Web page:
Abstract and Keywords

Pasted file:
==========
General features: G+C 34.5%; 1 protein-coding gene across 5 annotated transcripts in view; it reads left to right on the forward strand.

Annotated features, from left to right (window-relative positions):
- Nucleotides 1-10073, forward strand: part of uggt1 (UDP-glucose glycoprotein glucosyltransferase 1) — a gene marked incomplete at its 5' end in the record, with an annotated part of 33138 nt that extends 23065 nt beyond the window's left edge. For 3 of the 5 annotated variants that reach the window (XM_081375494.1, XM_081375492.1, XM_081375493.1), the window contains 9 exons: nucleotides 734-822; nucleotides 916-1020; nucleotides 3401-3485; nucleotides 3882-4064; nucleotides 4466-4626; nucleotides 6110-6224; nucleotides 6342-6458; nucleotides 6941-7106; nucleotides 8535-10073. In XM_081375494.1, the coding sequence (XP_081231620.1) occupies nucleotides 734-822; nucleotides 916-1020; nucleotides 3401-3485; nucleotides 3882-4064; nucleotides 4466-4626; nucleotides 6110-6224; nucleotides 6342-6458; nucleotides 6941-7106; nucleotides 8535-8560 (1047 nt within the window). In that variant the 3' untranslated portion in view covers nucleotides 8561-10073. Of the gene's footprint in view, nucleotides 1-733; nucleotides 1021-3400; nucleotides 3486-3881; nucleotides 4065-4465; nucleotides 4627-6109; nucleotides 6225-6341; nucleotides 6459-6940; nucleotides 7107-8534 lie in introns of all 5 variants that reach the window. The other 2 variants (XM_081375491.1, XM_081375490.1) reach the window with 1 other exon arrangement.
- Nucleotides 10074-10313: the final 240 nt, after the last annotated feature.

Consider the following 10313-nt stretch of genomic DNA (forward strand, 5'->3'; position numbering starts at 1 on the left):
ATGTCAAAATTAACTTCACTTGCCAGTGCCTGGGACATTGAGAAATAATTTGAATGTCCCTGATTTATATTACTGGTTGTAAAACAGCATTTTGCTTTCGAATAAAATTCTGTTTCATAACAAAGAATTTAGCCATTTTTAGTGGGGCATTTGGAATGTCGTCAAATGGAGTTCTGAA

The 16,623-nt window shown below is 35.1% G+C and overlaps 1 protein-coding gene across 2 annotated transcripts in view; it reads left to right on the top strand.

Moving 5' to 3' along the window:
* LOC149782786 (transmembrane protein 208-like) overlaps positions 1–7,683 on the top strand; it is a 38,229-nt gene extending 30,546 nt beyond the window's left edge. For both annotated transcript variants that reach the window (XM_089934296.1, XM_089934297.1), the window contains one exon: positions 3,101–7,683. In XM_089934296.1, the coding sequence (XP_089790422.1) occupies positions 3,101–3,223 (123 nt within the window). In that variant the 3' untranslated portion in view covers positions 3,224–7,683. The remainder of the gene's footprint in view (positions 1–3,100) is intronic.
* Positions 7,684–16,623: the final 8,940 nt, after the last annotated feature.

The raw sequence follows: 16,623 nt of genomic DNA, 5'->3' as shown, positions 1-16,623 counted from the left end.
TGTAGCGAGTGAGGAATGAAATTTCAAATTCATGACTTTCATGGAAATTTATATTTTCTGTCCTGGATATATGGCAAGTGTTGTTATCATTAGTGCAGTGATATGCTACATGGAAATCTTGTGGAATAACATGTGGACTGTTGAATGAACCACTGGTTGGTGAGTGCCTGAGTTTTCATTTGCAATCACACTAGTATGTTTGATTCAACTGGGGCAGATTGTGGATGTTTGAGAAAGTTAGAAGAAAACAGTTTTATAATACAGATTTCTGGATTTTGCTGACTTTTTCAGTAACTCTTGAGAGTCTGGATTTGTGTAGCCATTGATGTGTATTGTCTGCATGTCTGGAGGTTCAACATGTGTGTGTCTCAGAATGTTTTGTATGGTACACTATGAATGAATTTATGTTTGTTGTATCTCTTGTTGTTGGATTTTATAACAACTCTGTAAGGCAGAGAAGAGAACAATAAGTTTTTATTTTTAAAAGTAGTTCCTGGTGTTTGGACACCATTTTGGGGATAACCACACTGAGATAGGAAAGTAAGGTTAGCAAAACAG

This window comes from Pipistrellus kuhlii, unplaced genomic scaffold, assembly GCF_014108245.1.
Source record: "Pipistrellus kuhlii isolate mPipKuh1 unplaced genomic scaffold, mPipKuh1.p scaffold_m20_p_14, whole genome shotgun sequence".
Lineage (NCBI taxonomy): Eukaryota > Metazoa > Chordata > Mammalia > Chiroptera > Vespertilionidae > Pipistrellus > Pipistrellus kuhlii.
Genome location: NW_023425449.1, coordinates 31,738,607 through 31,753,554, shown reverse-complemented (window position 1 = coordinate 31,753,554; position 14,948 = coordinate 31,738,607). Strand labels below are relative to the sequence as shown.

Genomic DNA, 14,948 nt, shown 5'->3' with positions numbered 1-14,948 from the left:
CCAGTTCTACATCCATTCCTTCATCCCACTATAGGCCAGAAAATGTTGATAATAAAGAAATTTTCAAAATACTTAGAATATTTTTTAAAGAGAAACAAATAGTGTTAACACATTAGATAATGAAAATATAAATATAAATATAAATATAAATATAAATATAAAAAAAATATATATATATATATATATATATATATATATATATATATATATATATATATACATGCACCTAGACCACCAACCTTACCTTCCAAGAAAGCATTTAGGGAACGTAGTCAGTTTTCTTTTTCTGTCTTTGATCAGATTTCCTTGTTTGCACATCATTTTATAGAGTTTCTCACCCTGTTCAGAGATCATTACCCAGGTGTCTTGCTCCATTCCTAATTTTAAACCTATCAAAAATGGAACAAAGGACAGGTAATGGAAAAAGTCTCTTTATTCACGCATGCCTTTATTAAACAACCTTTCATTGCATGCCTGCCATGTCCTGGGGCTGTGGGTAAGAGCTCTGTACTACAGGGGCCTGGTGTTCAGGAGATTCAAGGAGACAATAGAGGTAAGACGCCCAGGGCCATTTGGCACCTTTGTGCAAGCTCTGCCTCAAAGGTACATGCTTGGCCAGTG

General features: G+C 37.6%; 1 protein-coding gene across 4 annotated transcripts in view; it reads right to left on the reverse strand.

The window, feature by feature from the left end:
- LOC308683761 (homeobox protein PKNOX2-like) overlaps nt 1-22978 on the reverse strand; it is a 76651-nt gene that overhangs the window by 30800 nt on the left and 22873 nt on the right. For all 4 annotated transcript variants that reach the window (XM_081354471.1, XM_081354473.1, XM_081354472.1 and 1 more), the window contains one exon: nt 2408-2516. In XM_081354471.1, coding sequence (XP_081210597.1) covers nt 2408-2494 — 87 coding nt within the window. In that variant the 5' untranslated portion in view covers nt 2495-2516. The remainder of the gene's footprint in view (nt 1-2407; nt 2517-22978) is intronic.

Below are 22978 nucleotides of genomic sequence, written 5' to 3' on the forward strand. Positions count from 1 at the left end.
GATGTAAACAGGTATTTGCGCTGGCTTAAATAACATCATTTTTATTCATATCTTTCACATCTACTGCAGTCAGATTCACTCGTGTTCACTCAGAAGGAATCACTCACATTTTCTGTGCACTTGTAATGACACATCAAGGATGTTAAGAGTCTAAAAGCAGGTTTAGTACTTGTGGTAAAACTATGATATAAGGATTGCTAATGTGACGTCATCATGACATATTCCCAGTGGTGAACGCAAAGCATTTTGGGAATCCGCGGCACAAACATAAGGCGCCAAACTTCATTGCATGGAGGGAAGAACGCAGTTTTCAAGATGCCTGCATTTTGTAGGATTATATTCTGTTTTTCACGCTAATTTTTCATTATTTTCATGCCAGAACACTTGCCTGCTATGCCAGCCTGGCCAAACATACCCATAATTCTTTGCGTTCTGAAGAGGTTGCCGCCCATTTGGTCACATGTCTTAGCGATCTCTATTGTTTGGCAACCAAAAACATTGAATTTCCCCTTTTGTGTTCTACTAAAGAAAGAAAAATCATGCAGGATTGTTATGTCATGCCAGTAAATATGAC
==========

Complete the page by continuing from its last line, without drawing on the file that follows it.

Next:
This is a sketch of polysynthesis in Central Alaskan Yupik (CAY) based on the Cup’ik dialect of Chevak, Alaska. CAY has well-defined words whose content is often holophrastic and whose parts are often word-like. Holophrasis is achieved by a combination of rich inflectional suffixation and by a derivational morphology in which several hundred productive suffixes bearing different lexical and grammatical meanings and functions may be added, recursively, to a lexical base. Each suffix selects the category of its base, over which it normally has scope, and determines the category of the resultant base. This simple but prolific suffixation-based system, termed ‘morphological orthodoxy’, yields long, polysynthetic words. Three cases are then discussed where suffixal elements govern constructions that in one way or another stretch CAY’s orthodox morphology, motivating them by showing parallel constructions governed by elements with similar grammatical and semantic content in languages with more heterodox morphology and syntax.
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